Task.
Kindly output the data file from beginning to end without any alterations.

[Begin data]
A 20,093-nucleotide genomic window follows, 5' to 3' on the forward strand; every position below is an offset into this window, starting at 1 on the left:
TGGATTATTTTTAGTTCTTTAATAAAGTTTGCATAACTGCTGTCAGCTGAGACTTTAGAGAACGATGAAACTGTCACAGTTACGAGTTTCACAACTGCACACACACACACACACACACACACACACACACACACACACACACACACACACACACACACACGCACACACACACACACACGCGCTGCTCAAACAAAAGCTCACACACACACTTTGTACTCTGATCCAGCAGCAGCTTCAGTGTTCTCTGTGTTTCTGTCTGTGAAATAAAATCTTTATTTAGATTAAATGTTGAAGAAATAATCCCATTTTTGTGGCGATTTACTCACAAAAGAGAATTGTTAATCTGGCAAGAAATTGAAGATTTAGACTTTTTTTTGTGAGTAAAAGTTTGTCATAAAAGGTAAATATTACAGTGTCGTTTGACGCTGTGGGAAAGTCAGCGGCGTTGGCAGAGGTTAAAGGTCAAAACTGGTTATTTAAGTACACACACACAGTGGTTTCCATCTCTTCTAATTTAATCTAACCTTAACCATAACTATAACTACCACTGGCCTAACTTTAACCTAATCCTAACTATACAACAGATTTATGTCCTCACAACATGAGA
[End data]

A 20,093-nucleotide genomic window follows, 5' to 3' on the forward strand; every position below is an offset into this window, starting at 1 on the left:
TGGATTATTTTTAGTTCTTTAATAAAGTTTGCATAACTGCTGTCAGCTGAGACTTTAGAGAACGATGAAACTGTCACAGTTACGAGTTTCACAACTGCACACACACACACACACACACACACACACACACACACACACACACACACACACACACACACACGCACACACACACACACACGCGCTGCTCAAACAAAAGCTCACACACACACTTTGTACTCTGATCCAGCAGCAGCTTCAGTGTTCTCTGTGTTTCTGTCTGTGAAATAAAATCTTTATTTAGATTAAATGTTGAAGAAATAATCCCATTTTTGTGGCGATTTACTCACAAAAGAGAATTGTTAATCTGGCAAGAAATTGAAGATTTAGACTTTTTTTTGTGAGTAAAAGTTTGTCATAAAAGGTAAATATTACAGTGTCGTTTGACGCTGTGGGAAAGTCAGCGGCGTTGGCAGAGGTTAAAGGTCAAAACTGGTTATTTAAGTACACACACACAGTGGTTTCCATCTCTTCTAATTTAATCTAACCTTAACCATAACTATAACTACCACTGGCCTAACTTTAACCTAATCCTAACTATACAACAGATTTATGTCCTCACAACATGAGA